NorthShore University HealthSystem is collaborating with Mayo Clinic on a new therapy to treat men for advanced prostate cancer.
Developed at Mayo, the new therapy attempts to match new drugs with gene DNA of a patient’s tumor.
Doctors use exome sequencing, which is the coding portions of genes that are translated into important proteins, to identify molecular traits within prostate cancers.
The information can potentially identify an optimal drug for the individual patient, said Dr. Manish Kohli, a Mayo Clinic oncologist.
Kohli also is lead investigator of the therapeutic study, known as Prostate Cancer Medically Optimized Genome-Enhanced Therapy, or PROMOTE.
“We can identify people who deserve this treatment based on their tumor profiles, as well as identify new targets that are drugable,” he said.
In the research, a patient’s tumor tissue is grown in lab mice that can be tested for drug therapies.
NorthShore University HealthSystem in the Chicago area has agreed to join the program by sending eligible men to Mayo Clinic in Rochester, Minn.
At the clinic, they undergo needle biopsies used in tumor sequencing to match concentrated, targeted or drugs with the individual patient.
Dr. Daniel Shevrin, a hematologist/oncologist at NorthShore, specializes in complex cancer cases.
NorthShore HealthSystem has four facilities, which are Evanston Hospital, Glenbrook Hospital, Highland Park Hospital and Skokie Hospital opening in 2009.
“I have a large practice of men with advanced prostrate cancer here. We’re very excited about this new treatment and how genes can help us find target drugs,” said Shevrin, of Glencoe.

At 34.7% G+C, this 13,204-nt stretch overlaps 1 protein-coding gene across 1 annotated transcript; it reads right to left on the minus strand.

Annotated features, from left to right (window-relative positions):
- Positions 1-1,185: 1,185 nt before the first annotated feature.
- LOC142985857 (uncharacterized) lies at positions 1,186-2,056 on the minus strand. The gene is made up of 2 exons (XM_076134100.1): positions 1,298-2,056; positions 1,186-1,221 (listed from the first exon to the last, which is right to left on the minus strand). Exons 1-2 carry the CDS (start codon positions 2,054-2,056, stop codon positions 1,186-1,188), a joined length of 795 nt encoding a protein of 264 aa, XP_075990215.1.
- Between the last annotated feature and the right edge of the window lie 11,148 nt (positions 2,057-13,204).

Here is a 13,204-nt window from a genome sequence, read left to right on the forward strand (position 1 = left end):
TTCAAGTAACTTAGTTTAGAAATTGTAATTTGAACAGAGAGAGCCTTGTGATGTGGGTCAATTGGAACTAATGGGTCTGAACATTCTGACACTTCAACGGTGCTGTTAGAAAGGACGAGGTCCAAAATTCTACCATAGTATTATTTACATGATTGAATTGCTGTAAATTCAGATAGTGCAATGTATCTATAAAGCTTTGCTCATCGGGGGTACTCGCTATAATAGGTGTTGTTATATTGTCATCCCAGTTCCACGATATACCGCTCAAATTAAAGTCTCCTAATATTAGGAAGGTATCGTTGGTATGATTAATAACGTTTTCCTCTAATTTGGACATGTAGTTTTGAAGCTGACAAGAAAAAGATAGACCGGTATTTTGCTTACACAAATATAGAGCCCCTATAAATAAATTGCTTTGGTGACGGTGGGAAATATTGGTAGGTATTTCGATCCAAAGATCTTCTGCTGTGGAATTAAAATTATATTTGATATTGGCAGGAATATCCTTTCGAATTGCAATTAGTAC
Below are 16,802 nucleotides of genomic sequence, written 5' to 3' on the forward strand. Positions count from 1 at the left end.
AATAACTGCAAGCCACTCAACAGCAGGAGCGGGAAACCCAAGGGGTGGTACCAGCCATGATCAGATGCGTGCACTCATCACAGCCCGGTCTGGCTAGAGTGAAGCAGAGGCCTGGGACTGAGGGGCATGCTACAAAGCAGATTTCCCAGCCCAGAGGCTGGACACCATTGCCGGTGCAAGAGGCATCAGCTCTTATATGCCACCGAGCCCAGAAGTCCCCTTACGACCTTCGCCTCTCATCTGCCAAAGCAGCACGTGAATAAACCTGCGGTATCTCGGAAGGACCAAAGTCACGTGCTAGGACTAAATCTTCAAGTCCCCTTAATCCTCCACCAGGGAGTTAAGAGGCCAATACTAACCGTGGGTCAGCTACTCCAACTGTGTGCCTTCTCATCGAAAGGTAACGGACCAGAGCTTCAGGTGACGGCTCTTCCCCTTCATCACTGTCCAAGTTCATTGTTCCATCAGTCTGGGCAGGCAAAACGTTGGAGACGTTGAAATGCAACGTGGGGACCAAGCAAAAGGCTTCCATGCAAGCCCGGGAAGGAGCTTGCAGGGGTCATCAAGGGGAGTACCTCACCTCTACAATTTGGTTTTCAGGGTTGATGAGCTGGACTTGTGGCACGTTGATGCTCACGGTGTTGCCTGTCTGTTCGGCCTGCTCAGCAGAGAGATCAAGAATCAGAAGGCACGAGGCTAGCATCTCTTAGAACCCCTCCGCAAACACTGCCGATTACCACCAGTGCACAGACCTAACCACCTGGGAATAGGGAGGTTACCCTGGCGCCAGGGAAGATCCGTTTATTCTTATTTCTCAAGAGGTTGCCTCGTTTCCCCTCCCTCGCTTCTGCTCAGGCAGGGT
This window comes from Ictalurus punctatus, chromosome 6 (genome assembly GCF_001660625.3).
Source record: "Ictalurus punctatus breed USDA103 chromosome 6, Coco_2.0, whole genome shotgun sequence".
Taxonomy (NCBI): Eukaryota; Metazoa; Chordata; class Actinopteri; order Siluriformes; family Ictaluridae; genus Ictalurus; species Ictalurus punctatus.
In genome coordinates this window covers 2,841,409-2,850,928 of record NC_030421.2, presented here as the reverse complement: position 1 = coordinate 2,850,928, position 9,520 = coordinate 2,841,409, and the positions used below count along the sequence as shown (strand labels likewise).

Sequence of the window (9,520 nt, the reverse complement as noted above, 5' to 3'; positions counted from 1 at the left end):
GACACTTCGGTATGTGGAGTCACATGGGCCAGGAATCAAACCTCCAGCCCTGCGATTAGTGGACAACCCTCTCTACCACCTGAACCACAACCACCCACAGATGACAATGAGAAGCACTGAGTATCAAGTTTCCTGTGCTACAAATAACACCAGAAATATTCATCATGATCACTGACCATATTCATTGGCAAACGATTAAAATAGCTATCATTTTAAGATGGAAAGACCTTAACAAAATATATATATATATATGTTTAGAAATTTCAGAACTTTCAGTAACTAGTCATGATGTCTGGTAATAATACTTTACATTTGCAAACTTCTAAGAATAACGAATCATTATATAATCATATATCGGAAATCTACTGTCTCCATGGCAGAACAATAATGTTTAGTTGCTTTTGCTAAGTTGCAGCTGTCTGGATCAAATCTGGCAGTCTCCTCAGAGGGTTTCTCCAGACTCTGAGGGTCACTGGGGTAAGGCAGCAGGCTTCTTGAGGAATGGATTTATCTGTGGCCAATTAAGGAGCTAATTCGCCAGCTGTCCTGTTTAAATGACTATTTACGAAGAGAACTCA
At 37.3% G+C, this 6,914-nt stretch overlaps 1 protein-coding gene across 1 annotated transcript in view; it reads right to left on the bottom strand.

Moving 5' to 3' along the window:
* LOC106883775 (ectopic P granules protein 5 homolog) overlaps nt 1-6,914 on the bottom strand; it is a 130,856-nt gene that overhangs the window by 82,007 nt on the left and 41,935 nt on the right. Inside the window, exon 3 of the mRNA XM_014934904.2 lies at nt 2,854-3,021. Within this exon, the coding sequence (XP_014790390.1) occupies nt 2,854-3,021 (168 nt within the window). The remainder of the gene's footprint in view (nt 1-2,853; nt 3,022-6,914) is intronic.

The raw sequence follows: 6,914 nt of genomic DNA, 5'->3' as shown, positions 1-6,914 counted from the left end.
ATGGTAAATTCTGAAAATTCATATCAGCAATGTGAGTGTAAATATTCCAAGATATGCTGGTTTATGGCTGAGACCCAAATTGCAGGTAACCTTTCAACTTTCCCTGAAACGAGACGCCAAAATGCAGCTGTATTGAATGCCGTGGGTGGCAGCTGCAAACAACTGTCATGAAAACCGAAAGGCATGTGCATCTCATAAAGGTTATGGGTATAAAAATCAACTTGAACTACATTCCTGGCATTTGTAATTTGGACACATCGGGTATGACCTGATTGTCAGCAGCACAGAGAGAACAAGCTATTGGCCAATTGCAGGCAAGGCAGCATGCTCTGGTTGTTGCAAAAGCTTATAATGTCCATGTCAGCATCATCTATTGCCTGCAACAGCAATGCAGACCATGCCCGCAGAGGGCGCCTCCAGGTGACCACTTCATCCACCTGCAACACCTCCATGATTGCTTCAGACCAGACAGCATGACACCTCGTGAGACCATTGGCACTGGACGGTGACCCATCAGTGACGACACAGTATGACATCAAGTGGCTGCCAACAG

“I think a lot of these men are interested in receiving personalized medicine. We have an opportunity now in making the trip to Rochester and participate in PROMOTE.”
NorthShore is the only hospital member of the Mayo Clinic Care Network.
For biopsies, NorthShore patients will spend one to two days at Mayo, and return for another appointment three months apart.
Shevrin explained the treatment was for men whose prostate cancers had spread to bones, livers and or lymph nodes, for example.
“They have advanced cancer. Surgery, chemotherapy and radiation have not worked,” he said.
Prostate cancer is the most commonly diagnosed organ malignancy in the United States, with more than 238,000 new diagnoses annually and an estimated 29,720 deaths.
It is the second leading cause of cancer deaths among American men, according to the Surveillance Epidemiology and End Results of the National Cancer Institute.